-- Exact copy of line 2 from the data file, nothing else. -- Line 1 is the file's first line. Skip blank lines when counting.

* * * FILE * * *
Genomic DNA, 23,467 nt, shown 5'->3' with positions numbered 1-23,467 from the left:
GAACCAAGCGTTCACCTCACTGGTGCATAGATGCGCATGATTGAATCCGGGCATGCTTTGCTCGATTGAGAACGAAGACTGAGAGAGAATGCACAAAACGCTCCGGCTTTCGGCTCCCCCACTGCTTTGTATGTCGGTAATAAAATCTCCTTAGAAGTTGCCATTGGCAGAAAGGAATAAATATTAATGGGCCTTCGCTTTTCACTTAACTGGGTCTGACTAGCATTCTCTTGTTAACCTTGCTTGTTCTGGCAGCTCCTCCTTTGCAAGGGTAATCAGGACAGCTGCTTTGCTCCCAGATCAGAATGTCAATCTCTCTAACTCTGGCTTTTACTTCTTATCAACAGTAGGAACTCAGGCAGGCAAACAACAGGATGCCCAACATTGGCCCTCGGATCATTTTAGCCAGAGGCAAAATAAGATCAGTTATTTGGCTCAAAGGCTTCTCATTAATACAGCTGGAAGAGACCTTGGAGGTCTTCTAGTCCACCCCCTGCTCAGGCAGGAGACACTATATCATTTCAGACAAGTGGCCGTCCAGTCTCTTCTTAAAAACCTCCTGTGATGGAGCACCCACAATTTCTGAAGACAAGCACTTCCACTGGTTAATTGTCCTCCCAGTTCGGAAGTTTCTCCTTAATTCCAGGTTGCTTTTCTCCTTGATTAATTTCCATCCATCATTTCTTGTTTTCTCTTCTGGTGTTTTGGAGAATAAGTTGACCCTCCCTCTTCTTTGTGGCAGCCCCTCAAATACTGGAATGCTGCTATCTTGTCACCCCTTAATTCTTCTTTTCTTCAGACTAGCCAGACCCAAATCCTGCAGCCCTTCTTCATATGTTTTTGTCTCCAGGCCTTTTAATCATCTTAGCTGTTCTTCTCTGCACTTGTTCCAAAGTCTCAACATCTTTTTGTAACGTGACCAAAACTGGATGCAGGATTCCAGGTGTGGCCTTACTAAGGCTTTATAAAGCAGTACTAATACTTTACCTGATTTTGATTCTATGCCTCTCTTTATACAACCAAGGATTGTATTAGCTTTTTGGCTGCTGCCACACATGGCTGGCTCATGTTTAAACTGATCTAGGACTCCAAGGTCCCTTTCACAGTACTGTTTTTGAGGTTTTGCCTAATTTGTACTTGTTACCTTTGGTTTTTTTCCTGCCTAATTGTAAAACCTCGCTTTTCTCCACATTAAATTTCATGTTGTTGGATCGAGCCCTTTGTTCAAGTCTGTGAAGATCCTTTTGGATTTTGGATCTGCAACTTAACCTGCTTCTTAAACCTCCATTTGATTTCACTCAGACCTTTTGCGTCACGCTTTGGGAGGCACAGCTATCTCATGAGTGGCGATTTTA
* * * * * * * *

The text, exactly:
GAACCAAGCGTTCACCTCACTGGTGCATAGATGCGCATGATTGAATCCGGGCATGCTTTGCTCGATTGAGAACGAAGACTGAGAGAGAATGCACAAAACGCTCCGGCTTTCGGCTCCCCCACTGCTTTGTATGTCGGTAATAAAATCTCCTTAGAAGTTGCCATTGGCAGAAAGGAATAAATATTAATGGGCCTTCGCTTTTCACTTAACTGGGTCTGACTAGCATTCTCTTGTTAACCTTGCTTGTTCTGGCAGCTCCTCCTTTGCAAGGGTAATCAGGACAGCTGCTTTGCTCCCAGATCAGAATGTCAATCTCTCTAACTCTGGCTTTTACTTCTTATCAACAGTAGGAACTCAGGCAGGCAAACAACAGGATGCCCAACATTGGCCCTCGGATCATTTTAGCCAGAGGCAAAATAAGATCAGTTATTTGGCTCAAAGGCTTCTCATTAATACAGCTGGAAGAGACCTTGGAGGTCTTCTAGTCCACCCCCTGCTCAGGCAGGAGACACTATATCATTTCAGACAAGTGGCCGTCCAGTCTCTTCTTAAAAACCTCCTGTGATGGAGCACCCACAATTTCTGAAGACAAGCACTTCCACTGGTTAATTGTCCTCCCAGTTCGGAAGTTTCTCCTTAATTCCAGGTTGCTTTTCTCCTTGATTAATTTCCATCCATCATTTCTTGTTTTCTCTTCTGGTGTTTTGGAGAATAAGTTGACCCTCCCTCTTCTTTGTGGCAGCCCCTCAAATACTGGAATGCTGCTATCTTGTCACCCCTTAATTCTTCTTTTCTTCAGACTAGCCAGACCCAAATCCTGCAGCCCTTCTTCATATGTTTTTGTCTCCAGGCCTTTTAATCATCTTAGCTGTTCTTCTCTGCACTTGTTCCAAAGTCTCAACATCTTTTTGTAACGTGACCAAAACTGGATGCAGGATTCCAGGTGTGGCCTTACTAAGGCTTTATAAAGCAGTACTAATACTTTACCTGATTTTGATTCTATGCCTCTCTTTATACAACCAAGGATTGTATTAGCTTTTTGGCTGCTGCCACACATGGCTGGCTCATGTTTAAACTGATCTAGGACTCCAAGGTCCCTTTCACAGTACTGTTTTTGAGGTTTTGCCTAATTTGTACTTGTTACCTTTGGTTTTTTTCCTGCCTAATTGTAAAACCTCGCTTTTCTCCACATTAAATTTCATGTTGTTGGATCGAGCCCTTTGTTCAAGTCTGTGAAGATCCTTTTGGATTTTGGATCTGCAACTTAACCTGCTTCTTAAACCTCCATTTGATTTCACTCAGACCTTTTGCGTCACGCTTTGGGAGGCACAGCTATCTCATGAGTGGCGATTTTA